Pasties: Before we go further, let’s make sure to get the pronunciation correct. PASS-tee, the delicious “miner’s pie” of Michigan’s Upper Peninsula. Never, ever say PASTE-ee; that’s the sparkly stick-on used to cover the jiggly parts of a stripper.
Cross the border from Wisconsin to Upper Michigan, and pasty shops abound. A few shops have leaked into “the mitten” part of Michigan, or into northern Wisconsin, but pasties seem to remain a local staple. Talk about a bargain: a pasty is a complete meal for $5.
What are pasties, anyway?
When iron and copper were discovered in the the U.P. during the early 1800s, miners came from Cornwall, England to work, hoping for a better life. They brought their pasty recipes with them, because the hefty pies stayed warm until mealtime or could be heated on the back of a shovel. Easy to eat, no fork or knife needed. Pasties are nourishing, too–they weigh 12-16 ounces and can contain about 1,000 calories.
Classic pasties are a semi-circle of dough, filled with a handful of ingredients: beef, potatoes, onions, and sometimes rutabaga or carrots. Salt and pepper. That’s it–simple, huh? Yet ask a hundred Yoopers–that’s what residents of the U.P. proudly call themselves–where to find the best pasty, and you’ll get a hundred answers.
The perfect proportions and exact ingredients are debated:
- should the meat be ground or diced?
- potatoes in slivers or squares?
- rutabaga? If so, how much?
- are carrots an aberration?
Then, there are the updates and additions to the classic. Ham and cheese, chicken, vegetarian…and breakfast pasties, with eggs. Opinions are firm–and varied. USA TODAY’s “10Best” list of pasty shops will surely result in a lively discussion among U.P. residents.
Want to make your own pasties?
There’s a Yooper saying: “The best dinner is a pasty and a Pabst.” Can’t get there to decide for yourself? Here’s the recipe for 5-6 pasties:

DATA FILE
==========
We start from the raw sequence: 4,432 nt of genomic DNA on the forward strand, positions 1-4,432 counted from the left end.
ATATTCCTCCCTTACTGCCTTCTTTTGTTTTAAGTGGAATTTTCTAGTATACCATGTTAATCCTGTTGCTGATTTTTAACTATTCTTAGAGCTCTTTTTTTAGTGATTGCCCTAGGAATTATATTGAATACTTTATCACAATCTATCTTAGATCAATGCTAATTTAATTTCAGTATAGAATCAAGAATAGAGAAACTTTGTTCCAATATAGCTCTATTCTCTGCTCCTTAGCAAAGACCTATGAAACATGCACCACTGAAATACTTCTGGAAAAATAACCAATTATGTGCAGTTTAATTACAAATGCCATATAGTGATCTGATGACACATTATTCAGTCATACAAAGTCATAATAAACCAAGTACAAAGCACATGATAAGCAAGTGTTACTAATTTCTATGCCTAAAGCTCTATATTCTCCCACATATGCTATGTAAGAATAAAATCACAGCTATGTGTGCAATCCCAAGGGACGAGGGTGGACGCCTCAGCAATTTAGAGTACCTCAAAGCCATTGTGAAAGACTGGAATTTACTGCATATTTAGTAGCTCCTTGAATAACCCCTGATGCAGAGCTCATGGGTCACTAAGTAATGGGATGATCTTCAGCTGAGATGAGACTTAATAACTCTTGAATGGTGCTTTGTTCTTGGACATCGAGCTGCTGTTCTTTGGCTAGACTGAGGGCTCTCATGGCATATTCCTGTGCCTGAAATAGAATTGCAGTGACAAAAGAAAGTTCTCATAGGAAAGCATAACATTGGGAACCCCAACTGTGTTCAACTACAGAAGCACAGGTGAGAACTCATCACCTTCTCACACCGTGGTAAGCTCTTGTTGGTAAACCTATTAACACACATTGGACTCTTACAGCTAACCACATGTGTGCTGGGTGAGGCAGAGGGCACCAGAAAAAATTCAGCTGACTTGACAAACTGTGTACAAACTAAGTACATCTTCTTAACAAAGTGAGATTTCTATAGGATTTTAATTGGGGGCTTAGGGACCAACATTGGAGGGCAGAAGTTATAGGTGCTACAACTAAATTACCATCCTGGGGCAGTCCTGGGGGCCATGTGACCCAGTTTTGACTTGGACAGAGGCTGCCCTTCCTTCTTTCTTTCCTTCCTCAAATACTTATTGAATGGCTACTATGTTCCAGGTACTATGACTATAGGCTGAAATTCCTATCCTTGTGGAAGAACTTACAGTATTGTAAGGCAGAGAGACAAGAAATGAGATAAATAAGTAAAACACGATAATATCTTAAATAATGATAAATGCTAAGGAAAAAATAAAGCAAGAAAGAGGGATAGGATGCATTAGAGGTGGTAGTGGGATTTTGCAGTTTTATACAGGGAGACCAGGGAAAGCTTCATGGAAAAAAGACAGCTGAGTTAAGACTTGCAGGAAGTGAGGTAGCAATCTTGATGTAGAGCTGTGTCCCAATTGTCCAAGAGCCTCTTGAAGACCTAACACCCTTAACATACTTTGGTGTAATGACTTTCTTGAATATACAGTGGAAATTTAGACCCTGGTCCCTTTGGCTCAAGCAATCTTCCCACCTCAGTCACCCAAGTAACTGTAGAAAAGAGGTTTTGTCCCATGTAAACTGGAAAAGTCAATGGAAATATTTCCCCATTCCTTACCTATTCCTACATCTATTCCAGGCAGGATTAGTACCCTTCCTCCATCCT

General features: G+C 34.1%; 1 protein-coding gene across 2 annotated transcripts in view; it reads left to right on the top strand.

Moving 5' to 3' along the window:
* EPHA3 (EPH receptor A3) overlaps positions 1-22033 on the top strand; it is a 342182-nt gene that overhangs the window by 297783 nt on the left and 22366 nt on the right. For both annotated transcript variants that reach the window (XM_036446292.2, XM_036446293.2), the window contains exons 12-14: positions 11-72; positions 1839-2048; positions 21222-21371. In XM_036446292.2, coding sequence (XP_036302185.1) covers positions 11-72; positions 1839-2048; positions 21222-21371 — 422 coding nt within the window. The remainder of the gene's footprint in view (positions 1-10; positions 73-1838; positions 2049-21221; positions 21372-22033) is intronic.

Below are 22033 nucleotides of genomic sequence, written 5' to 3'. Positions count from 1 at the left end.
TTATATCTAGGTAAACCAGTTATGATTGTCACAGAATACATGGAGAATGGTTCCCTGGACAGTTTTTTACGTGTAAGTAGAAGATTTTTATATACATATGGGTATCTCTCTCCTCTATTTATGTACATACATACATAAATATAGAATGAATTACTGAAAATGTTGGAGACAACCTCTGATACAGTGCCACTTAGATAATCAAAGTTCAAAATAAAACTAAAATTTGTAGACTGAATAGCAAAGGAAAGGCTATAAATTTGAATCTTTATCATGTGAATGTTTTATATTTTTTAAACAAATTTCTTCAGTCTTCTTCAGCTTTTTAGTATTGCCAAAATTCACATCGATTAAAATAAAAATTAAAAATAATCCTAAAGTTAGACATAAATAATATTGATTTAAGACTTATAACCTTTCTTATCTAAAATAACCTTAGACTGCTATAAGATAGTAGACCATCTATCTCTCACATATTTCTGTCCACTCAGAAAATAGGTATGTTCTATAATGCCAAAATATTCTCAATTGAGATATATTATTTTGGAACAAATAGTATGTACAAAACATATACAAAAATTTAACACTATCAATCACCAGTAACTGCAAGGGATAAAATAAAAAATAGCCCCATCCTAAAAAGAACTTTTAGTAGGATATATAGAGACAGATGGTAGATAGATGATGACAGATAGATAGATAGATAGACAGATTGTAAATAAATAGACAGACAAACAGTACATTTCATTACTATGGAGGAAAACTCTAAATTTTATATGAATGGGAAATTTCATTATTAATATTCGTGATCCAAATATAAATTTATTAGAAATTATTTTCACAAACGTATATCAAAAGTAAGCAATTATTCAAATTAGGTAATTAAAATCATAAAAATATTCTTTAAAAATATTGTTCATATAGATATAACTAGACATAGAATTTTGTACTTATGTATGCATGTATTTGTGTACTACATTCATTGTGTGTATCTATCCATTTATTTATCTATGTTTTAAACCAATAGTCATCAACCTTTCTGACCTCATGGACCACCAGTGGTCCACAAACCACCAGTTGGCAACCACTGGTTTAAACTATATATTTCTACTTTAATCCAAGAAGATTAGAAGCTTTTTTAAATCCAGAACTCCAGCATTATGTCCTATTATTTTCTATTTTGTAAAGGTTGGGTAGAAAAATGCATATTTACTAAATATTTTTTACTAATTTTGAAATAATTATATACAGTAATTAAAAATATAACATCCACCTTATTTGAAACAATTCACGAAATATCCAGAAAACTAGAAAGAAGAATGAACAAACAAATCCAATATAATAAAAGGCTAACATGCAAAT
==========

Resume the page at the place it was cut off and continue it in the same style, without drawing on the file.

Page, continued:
***Crust: (TravelSmart Woman’s tip: Go ahead, cheat a little. Buy pre-made pie dough.)
4 cups flour
1 teaspoon salt
1 cup shortening, such as Crisco…or lard, if you want to be authentic
3/4 cup cold water
- Combine flour and salt in a bowl. Cut in shortening until mixture resembles coarse crumbs. Gradually add water, tossing with a fork until a ball forms.
2. Divide dough into 5-6 portions; roll into a circle about 9-10 inches.
3 cups potatoes, peeled and diced
1 medium onion, chopped
1/2-1 teaspoon salt, according to your desire and blood pressure
1/2 teaspoon pepper
1/2 pound lean ground beef
1/4 pound ground pork
1 Tablespoon butter, melted
Optional: 1 medium carrot, diced
1/2 cup diced rutabaga
In a large bowl, combine the potatoes, onion, salt and pepper. If including carrots or rutabaga, this is the time. Add beef and pork; mix well. Add butter and toss.
***Assemble and bake:
- Place 1 cup of filling in the center of each circle. Fold pastry over filling and seal edges tightly with a fork; cut slits in the tops.
2. Place on a greased baking sheet. Bake at 375° for 50-60 minutes or until golden brown.
Serving note: Pasties are eaten with ketchup. Yoopers especially like to dip the crust in ketchup. Some folks like brown gravy, but I have no idea where it would come from, except a store-bought jar. Stick with ketchup.
Every region–and sometimes a city–has its favorite food. Food that people crave when they move away. In Chicago, it’s the Italian Beef sandwich.
Want more food favorites?
Spanish Tortilla: Make It at Home